Mammogram Awareness

Breast cancer awareness may be during the month of October, but physicians at the Archbold Women's Center want to keep it on the minds of women 365 days a year. New technology can help detect the disease early and help save you or your loved one’s life.

Julia Singletary is a strong believer that everyone knows someone who has been affected by some type of cancer. For that reason she says getting a yearly mammogram is her responsibility.

However, staff at the Archbold Women's Center have noticed a disturbing trend; fewer women have been coming in for mammographies.

Christy Sheffield with Archbold Public Relations says, "We've noticed a six percent drop in cases in the last eight months and it's enough to concern us about the health of women in our area."

Radiologists say fear of discomfort may be a reason why women are not getting their mammograms, but they say new technology has helped make the experience much less painful.

Mary Ann Bullard, a radiologist at Archbold Women's Center, says, "We have a new pad that a lot of facilities have now. We don't ever want you not to come to have a mammogram because you're scared it's going to hurt. The primary goal to keep in mind is your trying to prevent breast cancer and save your life. The benefits far outweigh a moment of just being uncomfortable."

Julia adds, "It's irresponsible not to take advantage of that technology. Breast cancer is very curable if it's caught early and the only way to catch it early is through mammography and self breast exams."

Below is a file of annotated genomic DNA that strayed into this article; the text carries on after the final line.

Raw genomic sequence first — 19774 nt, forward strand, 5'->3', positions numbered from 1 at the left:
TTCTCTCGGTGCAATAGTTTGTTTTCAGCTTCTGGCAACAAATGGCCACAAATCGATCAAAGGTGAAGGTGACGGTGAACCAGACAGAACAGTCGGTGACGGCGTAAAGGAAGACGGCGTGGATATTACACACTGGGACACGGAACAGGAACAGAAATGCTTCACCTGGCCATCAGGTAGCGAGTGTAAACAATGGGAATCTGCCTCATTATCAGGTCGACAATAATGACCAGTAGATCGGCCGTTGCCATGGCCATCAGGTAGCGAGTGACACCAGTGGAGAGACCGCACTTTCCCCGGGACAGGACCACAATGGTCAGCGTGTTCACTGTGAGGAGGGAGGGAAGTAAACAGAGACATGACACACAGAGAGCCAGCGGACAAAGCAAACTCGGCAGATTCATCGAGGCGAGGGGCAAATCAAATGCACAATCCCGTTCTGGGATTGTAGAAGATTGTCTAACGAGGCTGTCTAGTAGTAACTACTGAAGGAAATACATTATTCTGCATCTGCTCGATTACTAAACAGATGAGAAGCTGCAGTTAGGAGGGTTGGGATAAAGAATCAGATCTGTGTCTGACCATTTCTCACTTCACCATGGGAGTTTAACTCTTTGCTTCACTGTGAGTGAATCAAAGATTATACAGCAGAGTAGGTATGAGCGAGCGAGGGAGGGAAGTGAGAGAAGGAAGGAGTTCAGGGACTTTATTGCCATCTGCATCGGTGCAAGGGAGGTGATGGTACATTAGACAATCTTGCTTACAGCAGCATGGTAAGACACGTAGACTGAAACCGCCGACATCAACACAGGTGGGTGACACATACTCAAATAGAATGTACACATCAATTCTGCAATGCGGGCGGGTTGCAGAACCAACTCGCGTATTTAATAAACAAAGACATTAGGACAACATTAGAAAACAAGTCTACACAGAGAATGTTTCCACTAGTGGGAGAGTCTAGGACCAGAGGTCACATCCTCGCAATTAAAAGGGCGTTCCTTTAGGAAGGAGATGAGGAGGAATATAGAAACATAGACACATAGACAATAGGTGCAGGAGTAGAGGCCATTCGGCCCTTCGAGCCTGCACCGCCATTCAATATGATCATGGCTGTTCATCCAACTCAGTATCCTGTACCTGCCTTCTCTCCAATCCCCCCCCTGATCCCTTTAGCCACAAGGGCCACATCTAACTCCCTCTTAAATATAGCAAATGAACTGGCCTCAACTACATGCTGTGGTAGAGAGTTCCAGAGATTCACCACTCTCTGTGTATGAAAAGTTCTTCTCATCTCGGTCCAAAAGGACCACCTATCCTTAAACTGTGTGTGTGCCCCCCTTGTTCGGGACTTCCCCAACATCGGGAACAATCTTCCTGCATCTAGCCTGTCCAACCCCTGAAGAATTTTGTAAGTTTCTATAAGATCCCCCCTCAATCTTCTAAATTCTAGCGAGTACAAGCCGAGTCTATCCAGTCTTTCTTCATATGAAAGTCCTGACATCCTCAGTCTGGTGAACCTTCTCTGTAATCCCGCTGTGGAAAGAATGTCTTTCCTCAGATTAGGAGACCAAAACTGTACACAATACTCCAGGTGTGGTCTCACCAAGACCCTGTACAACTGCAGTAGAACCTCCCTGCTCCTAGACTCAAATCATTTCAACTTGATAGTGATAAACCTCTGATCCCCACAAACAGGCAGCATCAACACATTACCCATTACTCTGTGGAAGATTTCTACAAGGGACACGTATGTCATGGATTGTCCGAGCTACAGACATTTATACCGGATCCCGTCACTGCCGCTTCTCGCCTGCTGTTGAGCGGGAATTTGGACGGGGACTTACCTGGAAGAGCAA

A preventative step Singletary takes not only for herself, but for her family.

Women are recommended at age 40 to begin getting a yearly mammogram. This of course along with your monthly self breast exam.

Physicians say the financial strain of mammograms may also keep women away, but there are resources available to help with the cost.

For more information, call Archbold's Women's Health Center at 229-228-3710. Extended Web Coverage

Breast Self-Examination

When to Examine Your Breasts

  • Examine once a month, when your breasts are not tender or swollen.
  • After menopause, check your breasts on the first day of each month. After a hysterectomy, consult with your doctor or clinic for an appropriate time of the month

What to do if you find a lump or thickening?
  • If a lump, dimple or discharge is discovered during a self-exam, it is important to see your doctor as soon as possible.

American Cancer Society Recommendations
  • A monthly self-examination breast exam is not a substitute for an examination by a medical professional. How often should I see the doctor for a mammogram?
  • Ages 35-39, one baseline mammogram.
  • Ages 40-49, one every 1-2 years.
  • Over age 50, one every year.

Source: American Cancer Society